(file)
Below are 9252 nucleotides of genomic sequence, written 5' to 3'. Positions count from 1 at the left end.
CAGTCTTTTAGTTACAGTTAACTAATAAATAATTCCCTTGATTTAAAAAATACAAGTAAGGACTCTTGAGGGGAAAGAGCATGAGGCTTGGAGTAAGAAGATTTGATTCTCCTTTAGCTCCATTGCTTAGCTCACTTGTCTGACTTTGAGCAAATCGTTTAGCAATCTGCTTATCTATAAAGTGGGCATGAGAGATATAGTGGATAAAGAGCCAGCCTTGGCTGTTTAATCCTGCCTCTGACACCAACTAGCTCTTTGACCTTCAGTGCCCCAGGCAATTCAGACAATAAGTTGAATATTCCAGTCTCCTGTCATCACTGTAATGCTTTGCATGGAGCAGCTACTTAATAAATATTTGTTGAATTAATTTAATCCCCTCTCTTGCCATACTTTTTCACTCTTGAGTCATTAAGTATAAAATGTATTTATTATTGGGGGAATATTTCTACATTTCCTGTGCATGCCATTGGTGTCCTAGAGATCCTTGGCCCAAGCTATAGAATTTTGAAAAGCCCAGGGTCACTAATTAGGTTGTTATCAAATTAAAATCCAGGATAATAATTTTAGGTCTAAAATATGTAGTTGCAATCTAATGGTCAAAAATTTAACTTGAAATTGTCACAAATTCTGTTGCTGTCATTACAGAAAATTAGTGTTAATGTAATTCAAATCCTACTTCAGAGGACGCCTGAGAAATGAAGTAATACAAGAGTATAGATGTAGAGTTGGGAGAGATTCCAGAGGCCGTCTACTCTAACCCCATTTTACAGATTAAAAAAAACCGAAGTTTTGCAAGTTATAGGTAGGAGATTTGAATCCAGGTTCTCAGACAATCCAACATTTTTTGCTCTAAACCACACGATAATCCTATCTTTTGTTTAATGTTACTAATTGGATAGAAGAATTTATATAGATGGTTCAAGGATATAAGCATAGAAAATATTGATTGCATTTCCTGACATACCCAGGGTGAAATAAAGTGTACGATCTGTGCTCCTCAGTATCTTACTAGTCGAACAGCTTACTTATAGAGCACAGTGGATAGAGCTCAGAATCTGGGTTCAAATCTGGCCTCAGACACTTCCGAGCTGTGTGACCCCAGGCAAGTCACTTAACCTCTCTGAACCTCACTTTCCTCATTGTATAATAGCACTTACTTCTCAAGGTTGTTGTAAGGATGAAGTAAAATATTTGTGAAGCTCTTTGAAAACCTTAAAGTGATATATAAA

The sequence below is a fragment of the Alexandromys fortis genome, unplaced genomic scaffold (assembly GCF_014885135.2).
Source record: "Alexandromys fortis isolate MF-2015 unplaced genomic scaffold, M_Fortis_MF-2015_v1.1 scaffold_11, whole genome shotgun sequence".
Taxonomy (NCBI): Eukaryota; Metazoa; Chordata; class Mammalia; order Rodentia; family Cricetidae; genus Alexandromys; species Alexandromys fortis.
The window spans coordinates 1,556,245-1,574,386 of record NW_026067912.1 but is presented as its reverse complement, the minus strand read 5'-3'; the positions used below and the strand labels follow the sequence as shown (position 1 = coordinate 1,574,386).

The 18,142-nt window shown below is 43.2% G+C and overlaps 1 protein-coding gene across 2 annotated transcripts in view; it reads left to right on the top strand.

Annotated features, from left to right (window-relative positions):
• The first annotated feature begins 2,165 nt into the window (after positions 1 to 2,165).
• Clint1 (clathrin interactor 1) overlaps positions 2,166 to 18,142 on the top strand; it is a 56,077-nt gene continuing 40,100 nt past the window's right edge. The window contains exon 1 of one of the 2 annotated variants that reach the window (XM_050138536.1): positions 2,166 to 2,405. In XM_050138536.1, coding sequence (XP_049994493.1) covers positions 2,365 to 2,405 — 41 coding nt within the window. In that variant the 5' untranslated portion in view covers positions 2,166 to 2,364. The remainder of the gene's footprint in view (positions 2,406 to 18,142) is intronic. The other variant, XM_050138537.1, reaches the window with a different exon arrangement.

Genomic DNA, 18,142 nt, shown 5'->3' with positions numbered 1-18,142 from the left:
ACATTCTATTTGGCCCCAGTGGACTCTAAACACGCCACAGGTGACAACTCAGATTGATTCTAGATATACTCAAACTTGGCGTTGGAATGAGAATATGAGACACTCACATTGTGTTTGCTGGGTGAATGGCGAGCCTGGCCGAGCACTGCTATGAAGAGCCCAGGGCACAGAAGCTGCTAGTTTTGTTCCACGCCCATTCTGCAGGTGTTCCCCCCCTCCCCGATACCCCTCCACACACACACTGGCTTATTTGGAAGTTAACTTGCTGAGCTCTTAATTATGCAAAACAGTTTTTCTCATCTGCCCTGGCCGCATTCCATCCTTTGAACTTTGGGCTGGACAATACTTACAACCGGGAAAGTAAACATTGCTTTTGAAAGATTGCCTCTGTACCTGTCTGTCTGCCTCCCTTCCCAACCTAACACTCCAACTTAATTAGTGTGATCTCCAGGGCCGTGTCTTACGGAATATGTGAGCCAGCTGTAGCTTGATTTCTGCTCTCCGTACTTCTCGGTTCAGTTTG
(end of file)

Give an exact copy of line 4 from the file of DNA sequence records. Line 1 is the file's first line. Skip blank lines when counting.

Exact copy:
Source record: "Alexandromys fortis isolate MF-2015 unplaced genomic scaffold, M_Fortis_MF-2015_v1.1 scaffold_11, whole genome shotgun sequence".